Someone at the U.S. Department of Defense has seemingly been studying the art of the subtweet.
On the same morning President Donald Trump is expected to order a temporary ban on refugees, the department’s Twitter account posted a heartwarming story about an Iraqi refugee who enlisted as a Marine and went back to Iraq as part of his military duty.
“From refugee to #Marine,” @DeptofDefense tweeted, in what many see as a precision-strike subtweet at Trump’s anti-refugee rhetoric. “@USMC Cpl Ali J. Mohammed takes the fight to the doorstep of those who cast his family out.”
Linked within the tweet is an article published Monday on the official Marines website telling the story of Cpl. Ali J. Mohammed, a Marine who, when he was 16, sought refuge in the U.S. with his family from Iraq.
“Despite the challenges Mohammed faced [in assimilating to U.S. culture], he graduated from high school less than five years after coming to the United States,” the blog read.
“On Nov. 4, 2014, Mohammed made a life changing decision, one which would bring him back to Iraq… he raised his right hand and swore his oath of enlistment into the [Marines]. His story is like many who take that oath, one that includes a desire to serve his country while being part of something larger than oneself.”
The subtle jab at the president, from within his own government, comes one day after Badlands National Park took a stand against Trump by dryly tweeting facts about climate change—a proven scientific concept the president has deemed a hoax—after they’d been silenced with a social-media gag order.
“The pre-industrial concentration of carbon dioxide in the atmosphere was 280 parts per million (ppm),” one tweet read. Another noted that “Burning one gallon of gasoline puts nearly 20lbs of carbon dioxide into our atmosphere,” punctuated by the hashtag “#climate.”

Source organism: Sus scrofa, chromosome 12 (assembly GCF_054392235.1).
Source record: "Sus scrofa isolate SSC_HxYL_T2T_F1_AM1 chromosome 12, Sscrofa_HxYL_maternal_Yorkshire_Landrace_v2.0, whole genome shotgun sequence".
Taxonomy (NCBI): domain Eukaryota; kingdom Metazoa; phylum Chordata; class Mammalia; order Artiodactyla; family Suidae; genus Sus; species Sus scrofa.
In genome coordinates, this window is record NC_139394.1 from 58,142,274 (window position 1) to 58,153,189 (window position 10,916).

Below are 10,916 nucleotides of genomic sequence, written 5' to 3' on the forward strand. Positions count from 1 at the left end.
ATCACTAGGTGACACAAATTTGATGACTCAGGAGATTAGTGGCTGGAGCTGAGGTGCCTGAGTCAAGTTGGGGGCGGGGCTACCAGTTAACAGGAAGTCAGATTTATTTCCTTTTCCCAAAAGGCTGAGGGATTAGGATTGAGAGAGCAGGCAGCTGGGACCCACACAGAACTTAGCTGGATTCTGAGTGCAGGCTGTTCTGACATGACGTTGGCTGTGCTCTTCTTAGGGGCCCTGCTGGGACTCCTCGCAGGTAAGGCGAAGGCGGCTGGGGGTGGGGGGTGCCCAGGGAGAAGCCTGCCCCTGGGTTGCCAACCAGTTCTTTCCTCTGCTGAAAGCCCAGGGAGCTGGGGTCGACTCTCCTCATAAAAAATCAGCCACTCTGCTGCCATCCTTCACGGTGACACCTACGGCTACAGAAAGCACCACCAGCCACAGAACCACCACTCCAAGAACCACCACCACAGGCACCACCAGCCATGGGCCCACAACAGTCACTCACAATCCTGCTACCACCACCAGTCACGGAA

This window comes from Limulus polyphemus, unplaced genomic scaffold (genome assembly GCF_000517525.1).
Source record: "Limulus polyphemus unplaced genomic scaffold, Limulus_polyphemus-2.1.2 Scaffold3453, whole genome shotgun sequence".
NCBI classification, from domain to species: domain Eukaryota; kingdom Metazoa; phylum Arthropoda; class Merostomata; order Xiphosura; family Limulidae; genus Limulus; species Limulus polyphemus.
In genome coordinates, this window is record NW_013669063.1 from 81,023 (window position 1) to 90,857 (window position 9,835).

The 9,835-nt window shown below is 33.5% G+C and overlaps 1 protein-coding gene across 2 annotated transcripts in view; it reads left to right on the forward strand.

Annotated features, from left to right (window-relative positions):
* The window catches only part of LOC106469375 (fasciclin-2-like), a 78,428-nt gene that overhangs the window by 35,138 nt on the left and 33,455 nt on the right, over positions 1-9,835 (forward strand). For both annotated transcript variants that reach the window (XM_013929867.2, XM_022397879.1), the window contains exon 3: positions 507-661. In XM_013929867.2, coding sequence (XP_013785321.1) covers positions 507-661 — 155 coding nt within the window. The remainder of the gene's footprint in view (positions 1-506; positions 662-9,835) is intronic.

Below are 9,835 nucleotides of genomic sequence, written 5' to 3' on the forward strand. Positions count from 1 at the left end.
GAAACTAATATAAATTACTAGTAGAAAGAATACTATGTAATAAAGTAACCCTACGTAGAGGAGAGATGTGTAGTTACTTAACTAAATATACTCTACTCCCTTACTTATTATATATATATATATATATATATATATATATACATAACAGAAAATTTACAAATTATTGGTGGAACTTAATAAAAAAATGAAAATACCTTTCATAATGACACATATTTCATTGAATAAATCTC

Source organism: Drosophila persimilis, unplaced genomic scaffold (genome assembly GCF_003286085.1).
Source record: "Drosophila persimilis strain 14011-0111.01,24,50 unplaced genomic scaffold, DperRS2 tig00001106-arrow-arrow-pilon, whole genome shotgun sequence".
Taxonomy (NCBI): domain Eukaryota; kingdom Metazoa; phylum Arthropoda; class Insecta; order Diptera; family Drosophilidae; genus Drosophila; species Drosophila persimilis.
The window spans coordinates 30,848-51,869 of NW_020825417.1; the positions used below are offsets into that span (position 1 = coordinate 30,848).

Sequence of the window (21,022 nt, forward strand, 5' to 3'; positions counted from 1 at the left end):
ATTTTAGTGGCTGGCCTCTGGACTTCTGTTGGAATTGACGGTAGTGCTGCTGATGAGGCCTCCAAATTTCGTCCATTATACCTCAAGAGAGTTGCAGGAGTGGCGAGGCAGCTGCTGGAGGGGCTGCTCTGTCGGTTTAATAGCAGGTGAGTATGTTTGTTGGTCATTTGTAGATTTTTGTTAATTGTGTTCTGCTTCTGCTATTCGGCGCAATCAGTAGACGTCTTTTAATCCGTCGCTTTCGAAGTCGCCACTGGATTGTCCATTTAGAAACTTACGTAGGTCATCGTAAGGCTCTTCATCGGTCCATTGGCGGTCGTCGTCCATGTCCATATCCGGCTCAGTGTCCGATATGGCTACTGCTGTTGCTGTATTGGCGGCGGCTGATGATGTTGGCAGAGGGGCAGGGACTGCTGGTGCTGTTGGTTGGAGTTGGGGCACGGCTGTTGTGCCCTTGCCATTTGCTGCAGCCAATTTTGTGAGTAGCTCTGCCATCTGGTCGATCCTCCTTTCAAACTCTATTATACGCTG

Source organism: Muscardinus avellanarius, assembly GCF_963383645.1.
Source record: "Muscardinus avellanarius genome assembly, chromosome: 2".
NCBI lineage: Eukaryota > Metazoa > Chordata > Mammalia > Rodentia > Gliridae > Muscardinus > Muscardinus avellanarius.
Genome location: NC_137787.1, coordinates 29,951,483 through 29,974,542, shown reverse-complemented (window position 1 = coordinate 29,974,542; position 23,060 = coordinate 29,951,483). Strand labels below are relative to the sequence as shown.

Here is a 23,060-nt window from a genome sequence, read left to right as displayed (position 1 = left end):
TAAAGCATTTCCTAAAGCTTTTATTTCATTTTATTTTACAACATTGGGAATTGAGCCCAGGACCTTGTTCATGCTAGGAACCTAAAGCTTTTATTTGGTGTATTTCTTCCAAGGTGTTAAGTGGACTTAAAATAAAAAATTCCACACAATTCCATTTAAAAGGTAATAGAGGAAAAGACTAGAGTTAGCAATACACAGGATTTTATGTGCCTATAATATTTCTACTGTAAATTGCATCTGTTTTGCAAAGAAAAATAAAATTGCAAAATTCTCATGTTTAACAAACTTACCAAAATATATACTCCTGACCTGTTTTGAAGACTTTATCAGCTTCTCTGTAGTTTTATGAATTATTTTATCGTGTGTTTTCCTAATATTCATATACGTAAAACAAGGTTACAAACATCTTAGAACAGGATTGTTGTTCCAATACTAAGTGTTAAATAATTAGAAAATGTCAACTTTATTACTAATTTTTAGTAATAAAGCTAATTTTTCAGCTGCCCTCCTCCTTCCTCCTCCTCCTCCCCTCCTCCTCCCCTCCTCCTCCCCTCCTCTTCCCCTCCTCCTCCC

The park eventually deleted the four tweets in question, but they became the most notable salvo in the war against Trump’s internal government censorship.
Days earlier, after the National Parks’ official Twitter account retweeted several messages demeaning to Trump’s ego, The Interior Department was issued a temporary social-media ban. Several other departments reportedly received similar gag orders: Department of Agriculture scientists were told not to release any documents or post to social media; Health and Human Services employees were told to do the same; and Environmental Protection Agency staffers were ordered to stop posting to social media or talking to reporters.
The refugee tweet isn’t the first time the Pentagon has been suspected of waging a covert mission against the newly inaugurated commander-in-chief.
On Monday morning, as the first full weekday of our Twitter-obsessed president’s administration was underway, the department’s Twitter account posted about the impact of social media on mental health.
“Social media postings sometimes provide an important window into a person’s #mentalhealth,” the account warned, with a photograph of a hand holding a smartphone. “Know what to look for.”
The siege was stealth enough that it has yet to be deleted.